|Mr. Wrestling II|
|Birth name||John Francis Walker|
|Born||September 10, 1934|
Charleston, South Carolina, United States
|Died||June 10, 2020 (aged 85)|
Honolulu, Hawaii, United States
|Professional wrestling career|
Mr. Wrestling II
|Billed height||6 ft 0 in (1.83 m)|
|Billed weight||247 lb (112 kg)|
|Billed from||Atlanta, Georgia|
|Trained by||Tony Morelli|
John Francis Walker (September 10, 1934 – June 10, 2020), better known by the ring name Mr. Wrestling II, was an American professional wrestler. He is best known for his appearances with Championship Wrestling from Florida and Georgia Championship Wrestling in the 1970s and early 1980s.
After debuting as a wrestler, Walker spent a good portion of his early career (approximately from the late 1950s to the 1960s) as journeyman wrestler Johnny "Rubberman" Walker, a mainstay of Houston promoter Paul Boesch. Boesch gave him the nickname due to his flexibility.
Walker retired in 1964.
In 1972, Walker was semi-retired and running a gas station in Tennessee. Georgia promoter Paul Jones and his booker Leo Garibaldi asked him to return to wrestling as the masked Mr. Wrestling II. Introduced as the partner of the original Mr. Wrestling (Tim Woods), Walker would take his place in many instances. Eddie Graham, the owner of the NWA Florida promotion, was also a part owner of the Georgia promotion. Graham was sending talent back and forth between the two promotions, due to the promotional war that occurred in Atlanta over a dispute with Ray Gunkel's widow Ann Gunkel and her "outlaw promotion" All-South Wrestling Alliance.
Walker as Mr. Wrestling II became an immediate top draw and legend for the territory, leading to ten reigns as the Georgia Heavyweight Champion. During Walker's time in Georgia as Mr. Wrestling II, he was considered one of the top five most-popular wrestlers in the United States. He also attracted a high-profile fan in Jimmy Carter, at the time the governor of Georgia.
While most of his career during the 1970s and 1980s was focused on the southeastern corner of the United States, he also made a prominent appearance in Mid-South Wrestling during 1983 and 1984 as the coach and mentor of a young wrestler named Magnum T.A.. Vignettes aired on television, hosted by either Reisor Bowden or Jim Ross, in which Mr. Wrestling II was shown away from the ring with Magnum discussing his philosophy in taking on a rising young star in the role of a "coach" or showing training sessions with the two. As a tag team, they also won the promotion's tag team title from Butch Reed and Jim Neidhart on December 25, 1983.
Subtle seeds of resentment were planted along the way, which led to the pair splitting and feuding. Mr. Wrestling II turned his back on Magnum in a tag team match against The Midnight Express, which saw Magnum bloodied. On the following week's program, Mr. Wrestling II threw in the towel to cost Magnum the match while he was participating in the tournament for the promotion's television title, claiming that Magnum was too badly cut to continue. Mr. Wrestling II had previously won the North American Championship from the departing Junkyard Dog, which Magnum won from him in Tulsa, Oklahoma on May 13, 1984.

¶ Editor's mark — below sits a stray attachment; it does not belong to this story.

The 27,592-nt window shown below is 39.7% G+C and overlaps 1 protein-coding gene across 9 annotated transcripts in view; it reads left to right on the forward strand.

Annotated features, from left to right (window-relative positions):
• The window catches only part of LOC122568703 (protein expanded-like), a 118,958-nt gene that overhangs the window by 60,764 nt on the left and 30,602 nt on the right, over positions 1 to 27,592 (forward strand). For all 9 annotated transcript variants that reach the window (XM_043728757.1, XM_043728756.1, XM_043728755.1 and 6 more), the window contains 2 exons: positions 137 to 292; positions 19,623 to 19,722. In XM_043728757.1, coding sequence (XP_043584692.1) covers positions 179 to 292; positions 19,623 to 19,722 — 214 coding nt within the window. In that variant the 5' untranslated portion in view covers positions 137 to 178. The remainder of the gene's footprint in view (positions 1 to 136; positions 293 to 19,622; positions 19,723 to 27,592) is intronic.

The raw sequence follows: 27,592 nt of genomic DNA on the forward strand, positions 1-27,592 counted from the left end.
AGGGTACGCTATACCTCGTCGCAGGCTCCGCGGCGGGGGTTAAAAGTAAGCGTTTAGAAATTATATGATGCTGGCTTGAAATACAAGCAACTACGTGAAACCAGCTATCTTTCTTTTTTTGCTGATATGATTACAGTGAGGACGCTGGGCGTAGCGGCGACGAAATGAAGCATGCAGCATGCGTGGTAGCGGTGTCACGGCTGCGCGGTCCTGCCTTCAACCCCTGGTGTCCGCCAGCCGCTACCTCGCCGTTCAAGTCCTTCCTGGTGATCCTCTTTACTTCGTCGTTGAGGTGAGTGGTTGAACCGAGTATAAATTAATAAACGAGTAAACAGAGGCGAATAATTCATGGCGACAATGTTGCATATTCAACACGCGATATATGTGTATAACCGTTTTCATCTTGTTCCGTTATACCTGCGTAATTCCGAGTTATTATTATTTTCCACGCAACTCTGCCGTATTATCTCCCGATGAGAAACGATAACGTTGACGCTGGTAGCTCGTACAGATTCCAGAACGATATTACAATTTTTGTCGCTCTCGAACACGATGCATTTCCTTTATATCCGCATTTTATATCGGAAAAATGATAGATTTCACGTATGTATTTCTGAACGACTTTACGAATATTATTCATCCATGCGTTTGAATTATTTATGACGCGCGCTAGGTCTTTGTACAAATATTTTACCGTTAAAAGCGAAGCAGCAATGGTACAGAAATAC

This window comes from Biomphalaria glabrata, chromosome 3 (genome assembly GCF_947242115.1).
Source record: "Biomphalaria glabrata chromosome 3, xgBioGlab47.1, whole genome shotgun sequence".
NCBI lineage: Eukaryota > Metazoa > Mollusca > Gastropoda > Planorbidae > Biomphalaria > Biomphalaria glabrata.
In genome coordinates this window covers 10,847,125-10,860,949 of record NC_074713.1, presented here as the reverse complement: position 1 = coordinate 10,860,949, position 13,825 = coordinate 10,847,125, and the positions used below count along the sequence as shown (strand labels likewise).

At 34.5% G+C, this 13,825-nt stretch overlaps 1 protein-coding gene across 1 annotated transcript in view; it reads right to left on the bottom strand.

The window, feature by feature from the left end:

Walker was later signed by Vince McMahon for the World Wrestling Federation in 1984, as part of McMahon's national expansion. However, as he was in the twilight of his career, Walker was mainly used as enhancement talent and rarely appeared on TV. He spent two years in the WWF before leaving in 1986.
In 1986, Mr. Wrestling II worked for Continental Championship Wrestling feuding with Bob Armstrong. On May 5, he lost a Loser Leaves Town match to Armstrong. He returned to Continental in 1987, feuding with Jerry Stubbs. He later worked for Southern Championship Wrestling in 1988 and defeated Pat Rose on a Five Star Wrestling TV show in 1990.
Mr. Wrestling II was the director of talent relations for Hawai'i Championship Wrestling. On October 13, 2007, he came out of retirement at 73 and won the HCW Kekaulike Heritage Tag Team Championship with Mr. Wrestling 3, II's protégé.
Jimmy Carter, the governor of Georgia and later president of the United States during Mr. Wrestling II's 1970s heyday, considered him his favorite wrestler, as well as his mother's favorite. Walker was invited to Carter's inauguration but declined the invitation. The United States Secret Service insisted that Walker appear unmasked for security reasons. Due to his popularity at the time under the mask, he couldn't justify the possible ramifications of his identity being exposed. Mr. Wrestling II did, however, on several occasions enjoy a private audience with Lillian Carter. He faced scrutiny from the Secret Service on these occasions as well, but they went off without incident.
Walker had three sons, John Jr., Robert, and Mike, with his wife, Olivia. She was a seamstress and costume maker. Many of her clients were country music performers including Porter Wagoner. During an interview, Ric Flair stated that many of his robes were made by her. Olivia died in October 2000.
He and Tony Atlas did win the NWA World Tag Team Championship (Mid-Atlantic version) at one time. However, the reign and win aren't official nor are they recognized.